Dual predation by bacteriophage and Bdellovibrio bacteriovorus can eradicate Escherichia coli prey in situations where single predation cannot

Research output: Contribution to journalArticle


  • Laura Hobley
  • J. Kimberley Summers
  • Rob Till
  • David S. Milner
  • Robert J. Atterbury
  • Amy Stroud
  • Michael J. Capeness
  • Stephanie Gray
  • Andreas Leidenroth
  • Carey Lambert
  • Ian Connerton
  • Jamie Twycross
  • Michelle Baker
  • Jess Tyson
  • R. Elizabeth Sockett

Colleges, School and Institutes


Bacteria are preyed upon by diverse microbial predators, including bacteriophage and predatory bacteria, such as Bdellovibrio bacteriovorus. While bacteriophage are used as antimicrobial therapies in Eastern Europe and are being applied for compassionate use in the United States, predatory bacteria are only just beginning to reveal their potential therapeutic uses. However, predation by either predator type can falter due to different adaptations arising in the prey bacteria. When testing poultry farm wastewater for novel Bdellovibrio isolates on Escherichia coli prey lawns, individual composite plaques were isolated containing both an RTP (rosette-tailed-phage)-like-phage and a B. bacteriovorus strain and showing central prey lysis and halos of extra lysis. Combining the purified phage with a lab strain of B. bacteriovorus HD100 recapitulated haloed plaques and increased killing of the E. coli prey in liquid culture, showing an effective side-by-side action of these predators compared to their actions alone. Using approximate Bayesian computation to select the best fitting from a variety of different mathematical models demonstrated that the experimental data could be explained only by assuming the existence of three prey phenotypes: (i) sensitive to both predators, (ii) genetically resistant to phage only, and (iii) plastic resistant to B. bacteriovorus only. Although each predator reduces prey availability for the other, high phage numbers did not abolish B. bacteriovorus predation, so both predators are competent to coexist and are causing different selective pressures on the bacterial surface while, in tandem, controlling prey bacterial numbers efficiently. This suggests that combinatorial predator therapy could overcome problems of phage resistance.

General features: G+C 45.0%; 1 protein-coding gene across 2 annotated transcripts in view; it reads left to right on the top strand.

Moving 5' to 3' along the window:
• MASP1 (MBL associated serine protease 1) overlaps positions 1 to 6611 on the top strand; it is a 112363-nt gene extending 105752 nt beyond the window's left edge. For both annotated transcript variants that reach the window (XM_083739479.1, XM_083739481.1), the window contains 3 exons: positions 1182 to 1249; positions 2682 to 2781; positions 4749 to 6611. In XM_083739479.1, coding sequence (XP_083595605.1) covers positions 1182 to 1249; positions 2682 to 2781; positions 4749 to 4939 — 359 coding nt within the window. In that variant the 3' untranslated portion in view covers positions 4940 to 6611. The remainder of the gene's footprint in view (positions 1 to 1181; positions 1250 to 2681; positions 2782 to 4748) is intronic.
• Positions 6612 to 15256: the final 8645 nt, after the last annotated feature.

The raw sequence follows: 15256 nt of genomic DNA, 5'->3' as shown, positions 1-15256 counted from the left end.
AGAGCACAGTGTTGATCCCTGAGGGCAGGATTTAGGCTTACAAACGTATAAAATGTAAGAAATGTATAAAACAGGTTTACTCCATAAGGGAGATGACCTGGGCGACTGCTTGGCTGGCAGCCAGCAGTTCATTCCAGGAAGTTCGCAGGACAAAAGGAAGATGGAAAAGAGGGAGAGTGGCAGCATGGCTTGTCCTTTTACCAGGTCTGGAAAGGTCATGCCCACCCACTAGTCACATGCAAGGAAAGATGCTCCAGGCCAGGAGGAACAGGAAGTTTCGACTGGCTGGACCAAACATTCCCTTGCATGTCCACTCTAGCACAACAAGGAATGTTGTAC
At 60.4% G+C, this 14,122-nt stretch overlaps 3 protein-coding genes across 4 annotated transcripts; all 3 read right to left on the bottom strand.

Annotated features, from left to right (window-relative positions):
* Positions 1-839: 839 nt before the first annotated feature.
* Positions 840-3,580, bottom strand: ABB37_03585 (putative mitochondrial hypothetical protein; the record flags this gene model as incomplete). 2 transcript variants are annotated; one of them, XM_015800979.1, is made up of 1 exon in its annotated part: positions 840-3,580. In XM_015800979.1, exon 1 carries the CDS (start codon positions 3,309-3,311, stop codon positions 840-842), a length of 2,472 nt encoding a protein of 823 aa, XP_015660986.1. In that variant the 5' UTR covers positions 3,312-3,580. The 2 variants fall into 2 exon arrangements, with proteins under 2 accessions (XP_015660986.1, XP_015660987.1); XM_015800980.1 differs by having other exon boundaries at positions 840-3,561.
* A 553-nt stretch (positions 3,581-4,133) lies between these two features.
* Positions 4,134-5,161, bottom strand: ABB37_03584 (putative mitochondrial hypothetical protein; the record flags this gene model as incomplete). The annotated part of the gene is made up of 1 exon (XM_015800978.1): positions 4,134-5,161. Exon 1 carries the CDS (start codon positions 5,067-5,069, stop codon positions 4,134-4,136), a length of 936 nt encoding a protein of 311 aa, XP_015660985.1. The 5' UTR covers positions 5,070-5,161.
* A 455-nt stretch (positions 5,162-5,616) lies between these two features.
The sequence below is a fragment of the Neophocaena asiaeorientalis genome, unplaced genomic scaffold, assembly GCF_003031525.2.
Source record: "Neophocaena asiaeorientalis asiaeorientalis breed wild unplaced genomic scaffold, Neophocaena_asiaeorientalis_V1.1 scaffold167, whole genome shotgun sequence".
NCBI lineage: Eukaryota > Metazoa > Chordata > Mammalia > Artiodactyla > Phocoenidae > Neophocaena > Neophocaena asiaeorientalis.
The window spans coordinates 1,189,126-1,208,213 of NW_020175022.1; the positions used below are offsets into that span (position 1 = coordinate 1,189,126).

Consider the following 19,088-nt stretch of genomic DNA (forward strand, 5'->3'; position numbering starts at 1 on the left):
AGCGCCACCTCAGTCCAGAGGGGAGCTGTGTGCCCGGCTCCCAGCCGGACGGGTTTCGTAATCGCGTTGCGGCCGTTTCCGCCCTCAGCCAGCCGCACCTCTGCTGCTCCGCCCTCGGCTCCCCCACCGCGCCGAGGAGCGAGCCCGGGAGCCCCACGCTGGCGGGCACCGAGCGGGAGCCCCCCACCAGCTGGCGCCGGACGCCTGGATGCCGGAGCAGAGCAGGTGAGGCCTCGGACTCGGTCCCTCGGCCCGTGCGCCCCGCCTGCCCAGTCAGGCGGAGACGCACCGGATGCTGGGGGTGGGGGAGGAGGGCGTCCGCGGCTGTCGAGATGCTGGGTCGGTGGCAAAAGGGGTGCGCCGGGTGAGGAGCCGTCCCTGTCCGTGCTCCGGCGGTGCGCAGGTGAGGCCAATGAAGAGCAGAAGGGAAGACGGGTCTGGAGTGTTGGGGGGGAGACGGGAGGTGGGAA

Original languageEnglish
Article numbere00629-19
Pages (from-to)1-18
Number of pages18
JournalJournal of Bacteriology
Issue number6
Early online date6 Jan 2020
Publication statusPublished - 25 Feb 2020